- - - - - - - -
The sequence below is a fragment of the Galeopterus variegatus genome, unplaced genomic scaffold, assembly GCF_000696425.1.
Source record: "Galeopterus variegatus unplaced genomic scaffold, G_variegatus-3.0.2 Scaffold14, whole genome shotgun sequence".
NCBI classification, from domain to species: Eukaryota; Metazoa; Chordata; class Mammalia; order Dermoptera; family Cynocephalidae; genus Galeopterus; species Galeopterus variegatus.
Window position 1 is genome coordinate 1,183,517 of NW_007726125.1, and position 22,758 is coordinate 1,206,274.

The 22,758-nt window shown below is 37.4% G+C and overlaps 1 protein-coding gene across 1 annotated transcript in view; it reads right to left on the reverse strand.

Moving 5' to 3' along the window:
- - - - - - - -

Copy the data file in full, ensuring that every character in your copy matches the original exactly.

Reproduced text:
The sequence below is a fragment of the Galeopterus variegatus genome, unplaced genomic scaffold, assembly GCF_000696425.1.
Source record: "Galeopterus variegatus unplaced genomic scaffold, G_variegatus-3.0.2 Scaffold14, whole genome shotgun sequence".
NCBI classification, from domain to species: Eukaryota; Metazoa; Chordata; class Mammalia; order Dermoptera; family Cynocephalidae; genus Galeopterus; species Galeopterus variegatus.
Window position 1 is genome coordinate 1,183,517 of NW_007726125.1, and position 22,758 is coordinate 1,206,274.

The 22,758-nt window shown below is 37.4% G+C and overlaps 1 protein-coding gene across 1 annotated transcript in view; it reads right to left on the reverse strand.

Moving 5' to 3' along the window: